- Player: Robert Brown
- Position: CEO and founder
- Company: DRS (Dynamic Recovery Services)
- Est: 1997
- About: DRS is an ICT company that specialises in information security, IT risk management and IT governance services and solutions. The company was launched more than two decades ago with just R2 000, but today counts many listed companies amongst its clients. It was acquired a few years ago by Swedish company Cognosec AB. In January 2016, Robert Brown was appointed as CEO of Cognosec.
- Visit: www.drs.co.za
When it comes to bootstrapping a business how important is cashflow? What role does it play?
Cashflow is everything. If you want to be successful, you need to know exactly what’s going on in your business’s bank account.
- How much is coming in?
- How much is going out?
- Who owes you money?
- Who do you owe?
- When will they pay?
- When do you need to pay?
These questions are all crucial. Many people see money coming into a bank account and assume that the business is profitable. Of course, this is not the case. Only when more is coming in than is going out is the business actually profitable. Unfortunately, if you want to know what is really going on in your business, you need to pay attention to the paperwork. Many entrepreneurs hate paperwork and are pretty bad at it, but it can’t be ignored.
You have to sweat the details. You can bring on a bookkeeper or accountant, but that doesn’t absolve you from all financial responsibility. As the founder or CEO, you should have detailed knowledge of the company’s financial situation at all times.
Where does budgeting feature in this?
Budgeting is very important. You need to create a detailed budget. However, the budget is useless if it doesn’t reflect reality. Don’t exaggerate income and minimise expenses. Entrepreneurs are naturally optimistic people, but this is one instance in which a serious dose of reality is very useful. In fact, don’t just be realistic — assume that a disaster will hit. Create a ‘worst case’ scenario.
As the saying goes: Hope for the best, but prepare for the worst.
What would you identify as one of the DRS’ key inflection points?
Probably when the company passed that 50-employee threshold. In my experience, once a business grows beyond 50 people, things change fundamentally. Systems and processes that worked well until then, suddenly start breaking down.
So, once your business reaches that size, I think you need to be willing to reevaluate the basic structure of the organisation. Chances are, some big things will need to change. When the business is growing quickly, it’s easy to blow past this point without giving it much thought, but you’ll end up paying for it down the line. Once again, sweat the details. The earlier you start implementing the necessary systems and processes, the less painful the experience will be.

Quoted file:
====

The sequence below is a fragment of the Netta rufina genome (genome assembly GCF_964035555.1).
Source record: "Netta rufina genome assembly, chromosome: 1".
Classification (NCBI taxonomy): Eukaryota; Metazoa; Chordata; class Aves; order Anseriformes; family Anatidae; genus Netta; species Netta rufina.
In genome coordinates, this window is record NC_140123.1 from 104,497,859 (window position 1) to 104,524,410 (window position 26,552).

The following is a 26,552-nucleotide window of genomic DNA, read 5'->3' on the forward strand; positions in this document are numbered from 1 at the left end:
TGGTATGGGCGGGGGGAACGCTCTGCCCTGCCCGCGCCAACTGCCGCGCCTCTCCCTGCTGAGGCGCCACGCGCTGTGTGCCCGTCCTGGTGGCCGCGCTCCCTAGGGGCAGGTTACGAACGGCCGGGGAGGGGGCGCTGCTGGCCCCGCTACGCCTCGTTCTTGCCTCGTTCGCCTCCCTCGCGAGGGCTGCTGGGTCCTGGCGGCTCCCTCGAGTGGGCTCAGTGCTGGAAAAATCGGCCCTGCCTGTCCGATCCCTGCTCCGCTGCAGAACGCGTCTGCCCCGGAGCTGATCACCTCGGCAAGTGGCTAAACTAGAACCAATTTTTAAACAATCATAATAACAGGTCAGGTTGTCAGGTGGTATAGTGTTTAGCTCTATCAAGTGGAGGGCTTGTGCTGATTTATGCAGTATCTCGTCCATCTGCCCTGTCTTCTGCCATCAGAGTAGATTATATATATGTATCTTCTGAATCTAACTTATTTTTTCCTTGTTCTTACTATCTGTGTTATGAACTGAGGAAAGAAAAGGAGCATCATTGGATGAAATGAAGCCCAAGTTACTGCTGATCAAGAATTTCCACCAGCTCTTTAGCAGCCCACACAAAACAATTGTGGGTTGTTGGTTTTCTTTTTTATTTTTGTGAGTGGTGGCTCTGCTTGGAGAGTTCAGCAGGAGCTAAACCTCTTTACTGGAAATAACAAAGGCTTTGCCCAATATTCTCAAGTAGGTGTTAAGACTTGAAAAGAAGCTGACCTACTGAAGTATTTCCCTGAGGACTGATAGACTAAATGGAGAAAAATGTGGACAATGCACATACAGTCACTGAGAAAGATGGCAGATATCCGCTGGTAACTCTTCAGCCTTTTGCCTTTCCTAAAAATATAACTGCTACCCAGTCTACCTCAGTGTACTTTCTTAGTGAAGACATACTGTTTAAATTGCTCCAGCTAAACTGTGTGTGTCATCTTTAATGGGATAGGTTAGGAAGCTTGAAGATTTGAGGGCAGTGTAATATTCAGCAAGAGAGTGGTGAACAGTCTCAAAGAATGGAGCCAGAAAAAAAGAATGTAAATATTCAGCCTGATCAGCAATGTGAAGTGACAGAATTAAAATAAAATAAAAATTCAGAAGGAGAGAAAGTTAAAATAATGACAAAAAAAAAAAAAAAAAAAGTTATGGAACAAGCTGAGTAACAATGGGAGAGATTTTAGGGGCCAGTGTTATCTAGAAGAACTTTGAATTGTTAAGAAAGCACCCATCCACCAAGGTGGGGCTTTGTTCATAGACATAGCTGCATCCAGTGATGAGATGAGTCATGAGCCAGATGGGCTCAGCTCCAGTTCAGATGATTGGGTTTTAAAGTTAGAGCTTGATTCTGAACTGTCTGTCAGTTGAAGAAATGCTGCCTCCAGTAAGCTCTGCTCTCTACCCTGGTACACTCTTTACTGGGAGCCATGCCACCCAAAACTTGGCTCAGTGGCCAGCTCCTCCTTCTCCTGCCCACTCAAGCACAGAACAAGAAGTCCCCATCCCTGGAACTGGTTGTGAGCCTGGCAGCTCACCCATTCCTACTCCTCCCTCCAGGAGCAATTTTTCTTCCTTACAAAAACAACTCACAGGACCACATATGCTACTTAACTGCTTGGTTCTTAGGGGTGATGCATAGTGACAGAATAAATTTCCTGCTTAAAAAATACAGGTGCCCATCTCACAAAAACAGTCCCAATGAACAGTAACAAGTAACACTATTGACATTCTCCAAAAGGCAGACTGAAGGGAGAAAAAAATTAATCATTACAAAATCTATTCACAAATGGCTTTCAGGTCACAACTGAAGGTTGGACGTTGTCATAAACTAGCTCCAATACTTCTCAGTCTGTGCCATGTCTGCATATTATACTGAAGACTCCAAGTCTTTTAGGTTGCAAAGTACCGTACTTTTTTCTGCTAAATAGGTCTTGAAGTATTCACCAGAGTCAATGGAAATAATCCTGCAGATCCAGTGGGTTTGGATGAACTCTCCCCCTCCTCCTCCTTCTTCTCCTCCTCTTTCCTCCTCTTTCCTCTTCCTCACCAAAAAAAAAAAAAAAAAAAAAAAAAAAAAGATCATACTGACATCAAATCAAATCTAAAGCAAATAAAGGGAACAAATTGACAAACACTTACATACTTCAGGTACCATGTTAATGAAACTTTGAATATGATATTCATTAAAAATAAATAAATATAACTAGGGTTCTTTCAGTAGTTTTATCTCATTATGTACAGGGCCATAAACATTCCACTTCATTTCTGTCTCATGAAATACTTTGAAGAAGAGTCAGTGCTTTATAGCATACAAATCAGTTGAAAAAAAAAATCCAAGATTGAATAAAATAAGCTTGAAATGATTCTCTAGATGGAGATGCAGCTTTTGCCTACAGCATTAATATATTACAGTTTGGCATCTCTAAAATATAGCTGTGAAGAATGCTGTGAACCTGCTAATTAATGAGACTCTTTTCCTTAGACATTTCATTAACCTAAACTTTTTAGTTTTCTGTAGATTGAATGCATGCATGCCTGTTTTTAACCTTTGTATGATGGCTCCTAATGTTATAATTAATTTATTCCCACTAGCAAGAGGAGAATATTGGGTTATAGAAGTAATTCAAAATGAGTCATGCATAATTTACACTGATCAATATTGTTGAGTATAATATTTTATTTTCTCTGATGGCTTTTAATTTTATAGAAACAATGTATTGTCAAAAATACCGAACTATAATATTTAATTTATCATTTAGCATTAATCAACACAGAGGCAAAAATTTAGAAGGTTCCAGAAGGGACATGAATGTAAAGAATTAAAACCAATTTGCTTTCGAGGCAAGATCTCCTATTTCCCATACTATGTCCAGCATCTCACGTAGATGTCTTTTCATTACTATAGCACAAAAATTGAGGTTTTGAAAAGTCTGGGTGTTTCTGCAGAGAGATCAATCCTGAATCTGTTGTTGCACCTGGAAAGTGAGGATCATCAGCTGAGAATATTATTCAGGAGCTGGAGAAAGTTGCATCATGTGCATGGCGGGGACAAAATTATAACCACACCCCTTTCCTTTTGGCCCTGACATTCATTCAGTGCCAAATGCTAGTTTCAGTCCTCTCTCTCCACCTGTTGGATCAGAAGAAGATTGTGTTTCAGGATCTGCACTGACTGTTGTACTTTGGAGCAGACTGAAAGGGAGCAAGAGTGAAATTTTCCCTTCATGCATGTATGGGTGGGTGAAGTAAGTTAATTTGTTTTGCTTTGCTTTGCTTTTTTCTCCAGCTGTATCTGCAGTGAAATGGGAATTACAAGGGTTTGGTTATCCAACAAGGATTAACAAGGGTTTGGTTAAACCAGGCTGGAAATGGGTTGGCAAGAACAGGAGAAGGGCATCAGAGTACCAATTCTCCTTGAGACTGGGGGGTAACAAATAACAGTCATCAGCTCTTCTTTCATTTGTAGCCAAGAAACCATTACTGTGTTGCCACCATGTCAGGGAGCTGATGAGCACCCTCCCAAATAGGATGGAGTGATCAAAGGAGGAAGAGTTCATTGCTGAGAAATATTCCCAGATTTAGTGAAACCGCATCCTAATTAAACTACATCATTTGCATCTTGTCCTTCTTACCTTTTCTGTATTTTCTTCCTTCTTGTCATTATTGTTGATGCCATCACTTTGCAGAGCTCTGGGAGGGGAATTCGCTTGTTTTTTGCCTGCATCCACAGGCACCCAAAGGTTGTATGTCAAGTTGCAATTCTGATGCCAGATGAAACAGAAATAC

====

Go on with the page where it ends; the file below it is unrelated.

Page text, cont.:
How did you manage the growth of DRS? How did you know that the time was right to enter that next cycle of growth?
In my opinion, you should find the work, and then find the people needed to do that work. In other words, you don’t want to be over capacity. If you do this, you run the risk of spending more than you’re making. Instead, go out there, find work, and then expand.
Don’t expand and then hope that you’ll be able to find work to keep everyone busy. Also, landing a couple of good long-term contracts can give you the breathing room needed to grow.
If you know that some steady money will be coming in over the next couple of years, you have more freedom to grow.
How do you minimise risk when growing a company? How do you set it up for long-term success?
Never have one product and never have one customer. Too many companies become over reliant on a single product or a single large client. That’s incredibly risky. Instead, you want multiple revenue streams. You want to sell multiple products to lots of clients.
There are plenty of examples in history of companies that built an empire on a single piece of technology, and when that technology became obsolete, these companies disappeared. Similarly, young companies sometimes land a huge contract that becomes the engine for massive growth. When that contract suddenly disappears, the company folds. If you want to create a company that thrives in the long term, don’t put all your eggs in one basket.
DRS became a Cognosec AB subsidiary a few years ago. What made you decide to sell?
If you want your company to grow and prosper beyond you, the founder, you need to be willing to accept change. The last thing you want is to remain central to the success of the company decades after the launch. You need to think about your exit, even if you don’t plan on leaving the company in the near future.